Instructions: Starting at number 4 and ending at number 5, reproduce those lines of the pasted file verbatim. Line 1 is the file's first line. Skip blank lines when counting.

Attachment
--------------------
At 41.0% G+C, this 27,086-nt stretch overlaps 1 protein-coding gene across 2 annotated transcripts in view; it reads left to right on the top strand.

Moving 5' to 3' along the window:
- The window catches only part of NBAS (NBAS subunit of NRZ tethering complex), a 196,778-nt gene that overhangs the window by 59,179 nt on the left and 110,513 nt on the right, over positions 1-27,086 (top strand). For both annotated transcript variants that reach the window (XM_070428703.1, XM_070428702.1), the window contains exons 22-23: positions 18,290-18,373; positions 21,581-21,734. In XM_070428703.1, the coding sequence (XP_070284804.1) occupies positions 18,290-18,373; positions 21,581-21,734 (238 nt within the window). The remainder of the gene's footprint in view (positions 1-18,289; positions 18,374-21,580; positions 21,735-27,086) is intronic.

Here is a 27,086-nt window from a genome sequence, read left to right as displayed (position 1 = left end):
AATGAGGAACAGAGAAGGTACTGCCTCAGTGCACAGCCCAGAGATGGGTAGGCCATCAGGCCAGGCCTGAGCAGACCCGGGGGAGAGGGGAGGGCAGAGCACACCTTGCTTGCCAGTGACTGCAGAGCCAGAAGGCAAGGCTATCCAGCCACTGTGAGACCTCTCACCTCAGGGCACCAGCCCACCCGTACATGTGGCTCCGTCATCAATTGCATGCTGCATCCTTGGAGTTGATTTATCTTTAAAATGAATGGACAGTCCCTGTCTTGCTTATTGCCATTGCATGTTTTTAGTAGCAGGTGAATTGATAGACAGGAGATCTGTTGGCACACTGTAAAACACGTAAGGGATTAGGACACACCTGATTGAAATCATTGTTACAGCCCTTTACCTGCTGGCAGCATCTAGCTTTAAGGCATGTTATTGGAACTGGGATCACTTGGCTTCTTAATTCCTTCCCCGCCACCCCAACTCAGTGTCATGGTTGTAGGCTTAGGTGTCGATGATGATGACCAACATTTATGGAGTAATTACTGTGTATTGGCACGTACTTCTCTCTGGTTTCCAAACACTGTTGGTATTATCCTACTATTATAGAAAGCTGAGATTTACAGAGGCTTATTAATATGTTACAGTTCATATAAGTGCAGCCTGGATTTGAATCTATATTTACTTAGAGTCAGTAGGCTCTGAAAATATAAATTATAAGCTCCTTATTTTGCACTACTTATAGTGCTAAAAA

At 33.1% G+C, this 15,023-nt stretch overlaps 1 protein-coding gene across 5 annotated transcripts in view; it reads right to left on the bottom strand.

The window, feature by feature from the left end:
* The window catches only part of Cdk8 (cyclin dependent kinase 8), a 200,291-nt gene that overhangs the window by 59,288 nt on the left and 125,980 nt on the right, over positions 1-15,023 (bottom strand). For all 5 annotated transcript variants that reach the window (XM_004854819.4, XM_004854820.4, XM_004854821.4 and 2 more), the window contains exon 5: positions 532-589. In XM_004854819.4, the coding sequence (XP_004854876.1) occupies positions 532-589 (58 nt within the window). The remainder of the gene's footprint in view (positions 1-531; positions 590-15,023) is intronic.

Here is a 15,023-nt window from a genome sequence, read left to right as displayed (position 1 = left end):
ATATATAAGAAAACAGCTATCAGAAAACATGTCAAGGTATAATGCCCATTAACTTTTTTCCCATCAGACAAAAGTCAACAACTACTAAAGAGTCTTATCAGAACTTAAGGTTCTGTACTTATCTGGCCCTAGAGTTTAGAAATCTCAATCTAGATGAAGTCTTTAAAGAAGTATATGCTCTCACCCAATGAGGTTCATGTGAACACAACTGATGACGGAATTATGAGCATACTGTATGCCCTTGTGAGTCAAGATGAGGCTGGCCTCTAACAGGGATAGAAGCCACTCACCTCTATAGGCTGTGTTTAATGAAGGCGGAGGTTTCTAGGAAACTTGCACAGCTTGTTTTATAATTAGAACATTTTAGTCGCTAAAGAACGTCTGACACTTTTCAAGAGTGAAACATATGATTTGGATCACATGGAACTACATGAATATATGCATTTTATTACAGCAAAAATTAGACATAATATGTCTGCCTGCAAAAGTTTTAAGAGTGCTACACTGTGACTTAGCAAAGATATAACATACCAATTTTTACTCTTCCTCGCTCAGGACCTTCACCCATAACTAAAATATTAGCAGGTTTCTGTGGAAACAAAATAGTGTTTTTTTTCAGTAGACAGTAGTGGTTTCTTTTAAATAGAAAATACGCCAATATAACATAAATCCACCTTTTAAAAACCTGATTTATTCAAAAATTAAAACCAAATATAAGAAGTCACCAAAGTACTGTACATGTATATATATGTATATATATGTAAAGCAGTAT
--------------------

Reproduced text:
Here is a 27,086-nt window from a genome sequence, read left to right as displayed (position 1 = left end):
AATGAGGAACAGAGAAGGTACTGCCTCAGTGCACAGCCCAGAGATGGGTAGGCCATCAGGCCAGGCCTGAGCAGACCCGGGGGAGAGGGGAGGGCAGAGCACACCTTGCTTGCCAGTGACTGCAGAGCCAGAAGGCAAGGCTATCCAGCCACTGTGAGACCTCTCACCTCAGGGCACCAGCCCACCCGTACATGTGGCTCCGTCATCAATTGCATGCTGCATCCTTGGAGTTGATTTATCTTTAAAATGAATGGACAGTCCCTGTCTTGCTTATTGCCATTGCATGTTTTTAGTAGCAGGTGAATTGATAGACAGGAGATCTGTTGGCACACTGTAAAACACGTAAGGGATTAGGACACACCTGATTGAAATCATTGTTACAGCCCTTTACCTGCTGGCAGCATCTAGCTTTAAGGCATGTTATTGGAACTGGGATCACTTGGCTTCTTAATTCCTTCCCCGCCACCCCAACTCAGTGTCATGGTTGTAGGCTTAGGTGTCGATGATGATGACCAACATTTATGGAGTAATTACTGTGTATTGGCACGTACTTCTCTCTGGTTTCCAAACACTGTTGGTATTATCCTACTATTATAGAAAGCTGAGATTTACAGAGGCTTATTAATATGTTACAGTTCATATAAGTGCAGCCTGGATTTGAATCTATATTTACTTAGAGTCAGTAGGCTCTGAAAATATAAATTATAAGCTCCTTATTTTGCACTACTTATAGTGCTAAAAA